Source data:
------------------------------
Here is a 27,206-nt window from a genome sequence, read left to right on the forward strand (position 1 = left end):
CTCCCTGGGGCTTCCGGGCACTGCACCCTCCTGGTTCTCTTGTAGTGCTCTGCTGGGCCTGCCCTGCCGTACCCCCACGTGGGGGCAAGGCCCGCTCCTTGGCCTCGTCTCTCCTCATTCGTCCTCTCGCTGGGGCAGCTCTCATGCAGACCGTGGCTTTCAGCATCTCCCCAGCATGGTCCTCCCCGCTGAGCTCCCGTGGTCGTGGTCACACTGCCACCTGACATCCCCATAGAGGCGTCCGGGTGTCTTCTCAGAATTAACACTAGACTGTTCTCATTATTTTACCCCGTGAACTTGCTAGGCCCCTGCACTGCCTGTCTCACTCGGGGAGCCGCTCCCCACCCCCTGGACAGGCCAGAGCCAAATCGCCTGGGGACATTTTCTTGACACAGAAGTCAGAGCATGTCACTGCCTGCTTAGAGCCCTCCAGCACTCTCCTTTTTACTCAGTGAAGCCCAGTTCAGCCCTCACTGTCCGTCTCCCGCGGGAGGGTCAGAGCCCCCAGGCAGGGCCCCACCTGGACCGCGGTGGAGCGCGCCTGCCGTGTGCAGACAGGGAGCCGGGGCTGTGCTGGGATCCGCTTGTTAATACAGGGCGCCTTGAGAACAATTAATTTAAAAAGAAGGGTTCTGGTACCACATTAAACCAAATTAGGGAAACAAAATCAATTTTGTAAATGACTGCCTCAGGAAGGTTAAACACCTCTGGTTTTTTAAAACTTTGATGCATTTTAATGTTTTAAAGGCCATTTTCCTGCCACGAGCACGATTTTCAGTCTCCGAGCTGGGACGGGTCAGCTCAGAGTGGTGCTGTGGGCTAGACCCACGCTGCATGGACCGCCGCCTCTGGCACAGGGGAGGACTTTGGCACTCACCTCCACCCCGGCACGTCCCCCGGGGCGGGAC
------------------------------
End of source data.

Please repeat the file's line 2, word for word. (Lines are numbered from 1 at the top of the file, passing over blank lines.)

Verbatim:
CTCCCTGGGGCTTCCGGGCACTGCACCCTCCTGGTTCTCTTGTAGTGCTCTGCTGGGCCTGCCCTGCCGTACCCCCACGTGGGGGCAAGGCCCGCTCCTTGGCCTCGTCTCTCCTCATTCGTCCTCTCGCTGGGGCAGCTCTCATGCAGACCGTGGCTTTCAGCATCTCCCCAGCATGGTCCTCCCCGCTGAGCTCCCGTGGTCGTGGTCACACTGCCACCTGACATCCCCATAGAGGCGTCCGGGTGTCTTCTCAGAATTAACACTAGACTGTTCTCATTATTTTACCCCGTGAACTTGCTAGGCCCCTGCACTGCCTGTCTCACTCGGGGAGCCGCTCCCCACCCCCTGGACAGGCCAGAGCCAAATCGCCTGGGGACATTTTCTTGACACAGAAGTCAGAGCATGTCACTGCCTGCTTAGAGCCCTCCAGCACTCTCCTTTTTACTCAGTGAAGCCCAGTTCAGCCCTCACTGTCCGTCTCCCGCGGGAGGGTCAGAGCCCCCAGGCAGGGCCCCACCTGGACCGCGGTGGAGCGCGCCTGCCGTGTGCAGACAGGGAGCCGGGGCTGTGCTGGGATCCGCTTGTTAATACAGGGCGCCTTGAGAACAATTAATTTAAAAAGAAGGGTTCTGGTACCACATTAAACCAAATTAGGGAAACAAAATCAATTTTGTAAATGACTGCCTCAGGAAGGTTAAACACCTCTGGTTTTTTAAAACTTTGATGCATTTTAATGTTTTAAAGGCCATTTTCCTGCCACGAGCACGATTTTCAGTCTCCGAGCTGGGACGGGTCAGCTCAGAGTGGTGCTGTGGGCTAGACCCACGCTGCATGGACCGCCGCCTCTGGCACAGGGGAGGACTTTGGCACTCACCTCCACCCCGGCACGTCCCCCGGGGCGGGAC